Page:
R/V Nathaniel B. Palmer
The R/V Nathaniel B. Palmer (NBP), completed in 1992, is 308 feet long and is ice-classed ABS-A2, capable of breaking three feet of level ice at three knots. The Palmer can accommodate 39 scientists and staff in one and two-person staterooms. Each stateroom has a television and computer network connection. The ship has a galley and a common dining area, conference room/library, lounge with audio and visual systems, a sauna, and an exercise room.
The RVIB Nathaniel B. Palmer is operated by Leidos ASC on a long-term charter from Offshore Service Vessels LLC, Galliano, Louisiana. ASC staffs the vessel with a charter representative to coordinate cruise planning and scheduling and with technical staff to support science operations. Offshore Service Vessels LLC provides the vessel master (captain), ice pilot, and crew.
In 1992, Edison Chouest Offshore Inc., Galliano, Louisiana (ECO), built and delivered this 94-meter research ship with icebreaking capability for use by the U.S. Antarctic Program for 10 years or more. The charter was extended and was effect until March 2017. The ship, Nathaniel B. Palmer, is a first-rate platform for global change studies, including biological, oceanographic, geological, and geophysical components. It can operate safely year-round in Antarctic waters that often are stormy or covered with sea ice. It accommodates 37 scientists, has a crew of 22, and is capable of 75-day missions.
The ship is named the Nathaniel B. Palmer to commemorate the American credited with first seeing Antarctica. The son of a Connecticut ship builder, Nathaniel B. Palmer (8 August 1799 - 21 June 1877) Palmer had a prosperous and adventurous life as a sealer and whaler, a sea captain, and a ship designer and builder. Some historians credit Palmer with the discovery of Antarctica, although others challenge this view. Nathaniel Brown Palmer, then 21 years old, commanded the 14-meter sloop Hero, which on 16 and 17 November 1820 entered Orleans Strait and came very close to the Antarctic Peninsula at about 63° 45' S. Later in his life, Palmer also won wealth and fame as a pioneer clipper ship master and designer.
Living arrangements on the NBP are comfortable, and consist of two bunks, a head and a shower. The Chief Scientist and Marine Projects Coordinator (MPC) cabins have dayrooms as well as the sleeping compartment. All cabins are equipped with a TV, stereo, telephone and a LAN jack for connection to the network. This network access includes the ability to connect to the ship's primary data acquisition computer system for viewing and logging data. With the exception of the Chief Scientist cabin on the 03, most grantee and all ASC berthing is on the 01 Deck, which is on the same level as the Sauna and Gym. Laundry facilities are provided on each level.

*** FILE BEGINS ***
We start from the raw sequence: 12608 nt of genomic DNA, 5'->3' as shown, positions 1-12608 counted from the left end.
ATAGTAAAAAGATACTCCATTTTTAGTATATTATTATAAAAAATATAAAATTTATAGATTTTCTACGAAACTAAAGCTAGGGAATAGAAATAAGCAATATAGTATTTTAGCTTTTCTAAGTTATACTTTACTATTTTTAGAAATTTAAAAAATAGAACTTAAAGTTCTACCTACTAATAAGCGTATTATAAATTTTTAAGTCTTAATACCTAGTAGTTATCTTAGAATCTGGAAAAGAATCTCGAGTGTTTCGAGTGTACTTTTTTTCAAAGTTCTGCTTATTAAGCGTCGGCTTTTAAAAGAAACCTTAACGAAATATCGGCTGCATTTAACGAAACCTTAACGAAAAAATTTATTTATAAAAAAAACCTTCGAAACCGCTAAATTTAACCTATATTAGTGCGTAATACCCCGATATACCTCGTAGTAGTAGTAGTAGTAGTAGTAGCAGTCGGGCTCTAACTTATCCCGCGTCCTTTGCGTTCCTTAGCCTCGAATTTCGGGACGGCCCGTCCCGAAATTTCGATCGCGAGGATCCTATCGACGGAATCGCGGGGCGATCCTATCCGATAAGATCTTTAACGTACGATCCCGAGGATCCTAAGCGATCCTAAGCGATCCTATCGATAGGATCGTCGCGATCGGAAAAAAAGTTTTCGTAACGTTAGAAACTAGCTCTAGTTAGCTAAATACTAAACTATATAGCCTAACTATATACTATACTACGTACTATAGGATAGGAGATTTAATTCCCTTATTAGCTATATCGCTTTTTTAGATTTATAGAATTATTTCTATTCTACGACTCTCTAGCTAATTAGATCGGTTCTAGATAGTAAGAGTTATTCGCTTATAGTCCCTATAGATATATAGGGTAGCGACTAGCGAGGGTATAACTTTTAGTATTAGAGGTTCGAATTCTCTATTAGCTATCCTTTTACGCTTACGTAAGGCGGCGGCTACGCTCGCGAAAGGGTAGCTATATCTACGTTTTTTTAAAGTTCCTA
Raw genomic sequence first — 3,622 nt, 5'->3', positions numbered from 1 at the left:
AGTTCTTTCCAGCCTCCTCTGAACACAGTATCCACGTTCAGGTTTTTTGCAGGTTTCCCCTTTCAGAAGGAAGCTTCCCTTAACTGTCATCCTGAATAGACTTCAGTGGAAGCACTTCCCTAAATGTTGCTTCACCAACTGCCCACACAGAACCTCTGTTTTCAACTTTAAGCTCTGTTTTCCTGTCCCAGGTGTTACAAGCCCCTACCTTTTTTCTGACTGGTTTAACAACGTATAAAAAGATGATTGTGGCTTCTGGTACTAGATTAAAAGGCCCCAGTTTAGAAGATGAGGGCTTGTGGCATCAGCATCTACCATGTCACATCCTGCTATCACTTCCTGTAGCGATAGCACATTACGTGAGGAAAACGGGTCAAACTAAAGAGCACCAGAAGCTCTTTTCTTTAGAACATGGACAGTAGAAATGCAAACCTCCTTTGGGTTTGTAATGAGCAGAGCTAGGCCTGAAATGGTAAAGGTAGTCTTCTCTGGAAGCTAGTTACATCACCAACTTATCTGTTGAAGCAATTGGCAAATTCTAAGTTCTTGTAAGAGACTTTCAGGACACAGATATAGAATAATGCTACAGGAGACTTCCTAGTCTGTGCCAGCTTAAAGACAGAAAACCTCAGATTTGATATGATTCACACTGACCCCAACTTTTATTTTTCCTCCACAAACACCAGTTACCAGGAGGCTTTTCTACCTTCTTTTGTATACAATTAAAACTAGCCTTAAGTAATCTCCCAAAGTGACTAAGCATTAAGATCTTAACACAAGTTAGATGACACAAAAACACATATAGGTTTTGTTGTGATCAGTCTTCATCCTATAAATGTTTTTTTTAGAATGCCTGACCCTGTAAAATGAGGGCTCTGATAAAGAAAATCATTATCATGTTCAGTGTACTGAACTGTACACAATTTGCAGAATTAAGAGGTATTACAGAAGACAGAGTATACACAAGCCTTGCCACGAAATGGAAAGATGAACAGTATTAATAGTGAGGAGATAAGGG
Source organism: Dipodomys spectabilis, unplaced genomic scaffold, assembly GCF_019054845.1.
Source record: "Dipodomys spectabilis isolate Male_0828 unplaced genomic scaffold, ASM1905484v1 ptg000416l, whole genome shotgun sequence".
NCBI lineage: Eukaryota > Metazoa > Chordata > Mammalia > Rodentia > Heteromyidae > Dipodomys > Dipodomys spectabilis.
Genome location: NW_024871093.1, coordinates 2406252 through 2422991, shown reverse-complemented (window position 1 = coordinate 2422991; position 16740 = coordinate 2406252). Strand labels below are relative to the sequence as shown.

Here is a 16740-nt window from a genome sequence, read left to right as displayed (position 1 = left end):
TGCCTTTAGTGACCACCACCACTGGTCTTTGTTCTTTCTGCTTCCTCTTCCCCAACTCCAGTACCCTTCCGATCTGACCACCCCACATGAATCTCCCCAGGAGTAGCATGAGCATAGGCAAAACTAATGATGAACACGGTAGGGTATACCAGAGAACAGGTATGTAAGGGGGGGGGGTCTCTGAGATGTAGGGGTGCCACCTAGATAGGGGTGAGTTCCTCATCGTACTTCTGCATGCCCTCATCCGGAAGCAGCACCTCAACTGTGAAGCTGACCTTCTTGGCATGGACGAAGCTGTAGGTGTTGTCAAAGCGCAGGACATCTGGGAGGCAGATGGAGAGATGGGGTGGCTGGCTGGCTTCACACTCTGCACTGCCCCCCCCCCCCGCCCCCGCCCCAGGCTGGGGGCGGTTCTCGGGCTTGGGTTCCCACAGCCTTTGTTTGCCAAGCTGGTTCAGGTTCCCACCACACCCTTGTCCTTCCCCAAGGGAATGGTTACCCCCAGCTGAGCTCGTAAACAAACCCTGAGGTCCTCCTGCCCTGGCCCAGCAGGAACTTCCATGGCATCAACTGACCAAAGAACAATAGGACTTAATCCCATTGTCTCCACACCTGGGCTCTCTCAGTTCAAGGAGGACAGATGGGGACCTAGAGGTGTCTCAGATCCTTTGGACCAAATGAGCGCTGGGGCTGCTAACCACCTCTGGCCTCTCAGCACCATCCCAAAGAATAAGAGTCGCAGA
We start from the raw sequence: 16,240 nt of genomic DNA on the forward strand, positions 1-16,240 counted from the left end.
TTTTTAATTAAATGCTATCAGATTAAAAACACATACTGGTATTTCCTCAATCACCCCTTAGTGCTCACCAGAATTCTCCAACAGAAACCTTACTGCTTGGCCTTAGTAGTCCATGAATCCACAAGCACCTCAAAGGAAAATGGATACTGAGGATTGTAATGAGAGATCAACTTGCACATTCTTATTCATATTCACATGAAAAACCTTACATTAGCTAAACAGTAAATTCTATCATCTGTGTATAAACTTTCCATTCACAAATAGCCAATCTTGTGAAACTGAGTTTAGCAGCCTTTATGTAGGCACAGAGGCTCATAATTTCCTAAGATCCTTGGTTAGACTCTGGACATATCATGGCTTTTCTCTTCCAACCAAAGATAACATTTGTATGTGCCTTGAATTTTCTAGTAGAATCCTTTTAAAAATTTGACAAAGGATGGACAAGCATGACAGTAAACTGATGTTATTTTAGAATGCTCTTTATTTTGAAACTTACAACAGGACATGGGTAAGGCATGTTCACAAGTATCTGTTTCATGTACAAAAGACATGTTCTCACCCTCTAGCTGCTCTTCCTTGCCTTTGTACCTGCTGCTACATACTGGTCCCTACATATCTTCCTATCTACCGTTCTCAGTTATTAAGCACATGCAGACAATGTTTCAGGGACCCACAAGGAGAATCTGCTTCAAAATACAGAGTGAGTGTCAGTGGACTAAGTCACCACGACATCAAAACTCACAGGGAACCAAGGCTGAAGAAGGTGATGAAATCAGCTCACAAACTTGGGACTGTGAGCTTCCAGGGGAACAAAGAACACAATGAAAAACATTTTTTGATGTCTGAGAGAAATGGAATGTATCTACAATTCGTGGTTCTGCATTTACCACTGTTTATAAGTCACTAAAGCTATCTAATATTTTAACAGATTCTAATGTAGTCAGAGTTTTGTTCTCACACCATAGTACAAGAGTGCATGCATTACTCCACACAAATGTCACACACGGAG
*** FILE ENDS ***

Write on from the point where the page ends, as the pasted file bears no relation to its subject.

The 02 Lounge is open 24 hours a day for everyone's use and is stocked with more than 150 movies. A small book library is also housed in the 03 Conference Room for all to use. This is a donation-only library, so feel free to leave any books aboard that will lighten the load on the way home. They will be greatly appreciated. The Conference Room also has a TV which is open for use to all as well. Another lounge is available on the 04 Level.
The NBP's Workout Room is equipped for both weight and endurance training. A universal weight machine, treadmill, rowing machine and exercise bike occupy the weight room. Just across the passageway is a sauna for relaxing after a hard day's work or workout. This area is open 24 hours a day as well, but there are people sleeping 24 hours a day on the 01 Level. The Mess Hall is open 24 hours a day, seven days a week, and is located all the way forward on the starboard side of the Main Deck. Please refrain from wearing greasy or dirty work clothes in the Mess. Edison Chouest provides vegetarian meals upon request.
The United States Antarctic Program (USAP) and Edison Chouest Offshore are committed to providing the safest possible environment for the ships’ crews, Antarctic Support Contract (ASC) staff, and grantees. Working at sea is inherently dangerous. This is especially true for those who are unfamiliar with the peculiarities of ships and shipboard life. While the goal is to provide the most useful seagoing platform possible for conducting scientific research, safety requirements are an overriding priority. Every person deploying to a research vessel must be aware of a number of specific safety issues.
There are two rigid lifeboats on board, one on the portside and one on the starboard side. If the captain orders an “Abandon Ship” personnel will be directed from your muster station to one of these lifeboats. Each lifeboat on the NBP is capable of carrying all personnel aboard the vessel.
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